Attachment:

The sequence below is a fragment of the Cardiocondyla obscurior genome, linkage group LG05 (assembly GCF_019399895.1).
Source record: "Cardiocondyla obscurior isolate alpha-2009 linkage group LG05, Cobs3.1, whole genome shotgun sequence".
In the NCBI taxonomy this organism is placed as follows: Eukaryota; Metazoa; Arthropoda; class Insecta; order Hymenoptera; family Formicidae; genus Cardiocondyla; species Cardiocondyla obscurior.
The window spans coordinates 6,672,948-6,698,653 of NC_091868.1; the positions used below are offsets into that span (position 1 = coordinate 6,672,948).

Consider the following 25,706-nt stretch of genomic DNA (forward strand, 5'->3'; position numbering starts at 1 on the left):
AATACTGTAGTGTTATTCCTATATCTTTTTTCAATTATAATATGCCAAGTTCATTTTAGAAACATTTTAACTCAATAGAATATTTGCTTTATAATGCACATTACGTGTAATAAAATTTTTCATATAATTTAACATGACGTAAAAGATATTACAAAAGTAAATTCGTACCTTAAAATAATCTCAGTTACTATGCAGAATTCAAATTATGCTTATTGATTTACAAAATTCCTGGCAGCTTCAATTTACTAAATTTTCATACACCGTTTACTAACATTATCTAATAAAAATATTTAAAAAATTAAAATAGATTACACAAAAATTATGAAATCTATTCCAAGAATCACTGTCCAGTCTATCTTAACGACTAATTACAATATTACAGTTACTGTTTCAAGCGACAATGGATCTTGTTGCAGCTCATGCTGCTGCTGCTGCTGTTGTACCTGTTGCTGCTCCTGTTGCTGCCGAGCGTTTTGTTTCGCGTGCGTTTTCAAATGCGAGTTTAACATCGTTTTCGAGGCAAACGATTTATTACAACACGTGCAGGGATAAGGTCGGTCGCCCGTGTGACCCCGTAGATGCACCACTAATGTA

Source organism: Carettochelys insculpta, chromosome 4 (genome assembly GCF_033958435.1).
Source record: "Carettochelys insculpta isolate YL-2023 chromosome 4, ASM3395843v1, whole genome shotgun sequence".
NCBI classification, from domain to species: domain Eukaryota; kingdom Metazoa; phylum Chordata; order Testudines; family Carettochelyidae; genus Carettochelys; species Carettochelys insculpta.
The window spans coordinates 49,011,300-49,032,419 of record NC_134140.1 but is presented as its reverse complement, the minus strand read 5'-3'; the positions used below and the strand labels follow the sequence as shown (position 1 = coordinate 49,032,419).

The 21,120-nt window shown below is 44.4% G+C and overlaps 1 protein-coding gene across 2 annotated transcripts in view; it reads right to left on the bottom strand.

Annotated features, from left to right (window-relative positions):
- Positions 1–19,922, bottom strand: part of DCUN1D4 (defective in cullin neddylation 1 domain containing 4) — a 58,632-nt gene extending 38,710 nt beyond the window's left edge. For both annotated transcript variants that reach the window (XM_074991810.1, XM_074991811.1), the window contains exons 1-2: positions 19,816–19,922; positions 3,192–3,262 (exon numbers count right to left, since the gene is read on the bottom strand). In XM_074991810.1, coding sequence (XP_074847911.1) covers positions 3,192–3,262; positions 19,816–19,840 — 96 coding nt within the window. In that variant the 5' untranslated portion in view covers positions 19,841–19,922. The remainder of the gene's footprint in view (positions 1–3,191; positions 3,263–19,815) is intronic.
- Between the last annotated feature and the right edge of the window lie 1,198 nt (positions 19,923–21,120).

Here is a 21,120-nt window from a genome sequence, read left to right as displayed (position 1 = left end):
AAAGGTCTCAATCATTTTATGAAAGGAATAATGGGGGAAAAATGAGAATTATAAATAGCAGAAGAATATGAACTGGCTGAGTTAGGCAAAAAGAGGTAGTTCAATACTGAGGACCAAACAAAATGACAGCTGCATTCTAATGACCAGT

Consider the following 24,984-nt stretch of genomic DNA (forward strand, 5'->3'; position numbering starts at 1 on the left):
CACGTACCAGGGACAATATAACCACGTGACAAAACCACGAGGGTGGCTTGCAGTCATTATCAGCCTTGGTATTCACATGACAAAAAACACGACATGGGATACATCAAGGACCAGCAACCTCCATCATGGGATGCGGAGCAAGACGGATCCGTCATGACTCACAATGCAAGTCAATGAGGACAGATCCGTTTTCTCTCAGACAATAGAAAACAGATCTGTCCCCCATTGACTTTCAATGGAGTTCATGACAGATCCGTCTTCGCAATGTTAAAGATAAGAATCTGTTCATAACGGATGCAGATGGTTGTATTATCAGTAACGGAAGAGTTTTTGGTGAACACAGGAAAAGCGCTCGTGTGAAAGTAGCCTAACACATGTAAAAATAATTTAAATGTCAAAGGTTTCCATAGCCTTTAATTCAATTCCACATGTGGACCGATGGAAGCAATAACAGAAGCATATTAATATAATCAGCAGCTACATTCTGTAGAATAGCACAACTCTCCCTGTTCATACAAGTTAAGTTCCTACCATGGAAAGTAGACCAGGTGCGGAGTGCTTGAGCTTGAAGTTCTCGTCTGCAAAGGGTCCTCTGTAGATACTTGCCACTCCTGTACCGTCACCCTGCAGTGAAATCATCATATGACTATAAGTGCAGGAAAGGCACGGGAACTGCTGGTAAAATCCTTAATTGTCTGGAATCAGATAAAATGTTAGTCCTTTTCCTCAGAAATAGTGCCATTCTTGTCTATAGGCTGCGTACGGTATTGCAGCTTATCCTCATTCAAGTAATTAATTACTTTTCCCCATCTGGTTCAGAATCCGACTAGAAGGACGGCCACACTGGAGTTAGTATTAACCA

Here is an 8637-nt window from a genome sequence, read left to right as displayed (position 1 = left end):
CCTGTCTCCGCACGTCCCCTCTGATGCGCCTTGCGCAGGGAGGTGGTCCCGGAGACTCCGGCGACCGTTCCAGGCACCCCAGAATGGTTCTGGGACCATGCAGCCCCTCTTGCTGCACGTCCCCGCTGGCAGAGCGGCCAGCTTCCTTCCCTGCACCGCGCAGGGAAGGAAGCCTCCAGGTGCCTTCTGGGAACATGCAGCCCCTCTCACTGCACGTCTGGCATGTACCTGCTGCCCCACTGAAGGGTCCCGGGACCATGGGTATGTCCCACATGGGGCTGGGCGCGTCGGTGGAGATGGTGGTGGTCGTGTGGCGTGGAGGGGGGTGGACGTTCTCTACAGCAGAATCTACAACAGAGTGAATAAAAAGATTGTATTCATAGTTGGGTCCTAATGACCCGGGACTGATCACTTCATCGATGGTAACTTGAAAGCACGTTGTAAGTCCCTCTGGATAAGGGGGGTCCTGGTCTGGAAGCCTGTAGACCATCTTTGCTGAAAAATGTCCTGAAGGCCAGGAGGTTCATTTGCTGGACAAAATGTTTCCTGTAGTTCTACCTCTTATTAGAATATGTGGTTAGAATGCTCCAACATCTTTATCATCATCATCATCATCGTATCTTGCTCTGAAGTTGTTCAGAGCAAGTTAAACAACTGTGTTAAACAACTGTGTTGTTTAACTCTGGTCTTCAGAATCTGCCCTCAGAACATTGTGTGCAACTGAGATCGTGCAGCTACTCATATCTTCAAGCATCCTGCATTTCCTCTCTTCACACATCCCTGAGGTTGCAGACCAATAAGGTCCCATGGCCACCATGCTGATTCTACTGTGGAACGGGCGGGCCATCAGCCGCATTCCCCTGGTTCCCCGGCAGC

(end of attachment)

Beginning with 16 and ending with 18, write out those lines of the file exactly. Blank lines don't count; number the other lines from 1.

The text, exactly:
AAAGGTCTCAATCATTTTATGAAAGGAATAATGGGGGAAAAATGAGAATTATAAATAGCAGAAGAATATGAACTGGCTGAGTTAGGCAAAAAGAGGTAGTTCAATACTGAGGACCAAACAAAATGACAGCTGCATTCTAATGACCAGT

Consider the following 24,984-nt stretch of genomic DNA (forward strand, 5'->3'; position numbering starts at 1 on the left):
CACGTACCAGGGACAATATAACCACGTGACAAAACCACGAGGGTGGCTTGCAGTCATTATCAGCCTTGGTATTCACATGACAAAAAACACGACATGGGATACATCAAGGACCAGCAACCTCCATCATGGGATGCGGAGCAAGACGGATCCGTCATGACTCACAATGCAAGTCAATGAGGACAGATCCGTTTTCTCTCAGACAATAGAAAACAGATCTGTCCCCCATTGACTTTCAATGGAGTTCATGACAGATCCGTCTTCGCAATGTTAAAGATAAGAATCTGTTCATAACGGATGCAGATGGTTGTATTATCAGTAACGGAAGAGTTTTTGGTGAACACAGGAAAAGCGCTCGTGTGAAAGTAGCCTAACACATGTAAAAATAATTTAAATGTCAAAGGTTTCCATAGCCTTTAATTCAATTCCACATGTGGACCGATGGAAGCAATAACAGAAGCATATTAATATAATCAGCAGCTACATTCTGTAGAATAGCACAACTCTCCCTGTTCATACAAGTTAAGTTCCTACCATGGAAAGTAGACCAGGTGCGGAGTGCTTGAGCTTGAAGTTCTCGTCTGCAAAGGGTCCTCTGTAGATACTTGCCACTCCTGTACCGTCACCCTGCAGTGAAATCATCATATGACTATAAGTGCAGGAAAGGCACGGGAACTGCTGGTAAAATCCTTAATTGTCTGGAATCAGATAAAATGTTAGTCCTTTTCCTCAGAAATAGTGCCATTCTTGTCTATAGGCTGCGTACGGTATTGCAGCTTATCCTCATTCAAGTAATTAATTACTTTTCCCCATCTGGTTCAGAATCCGACTAGAAGGACGGCCACACTGGAGTTAGTATTAACCA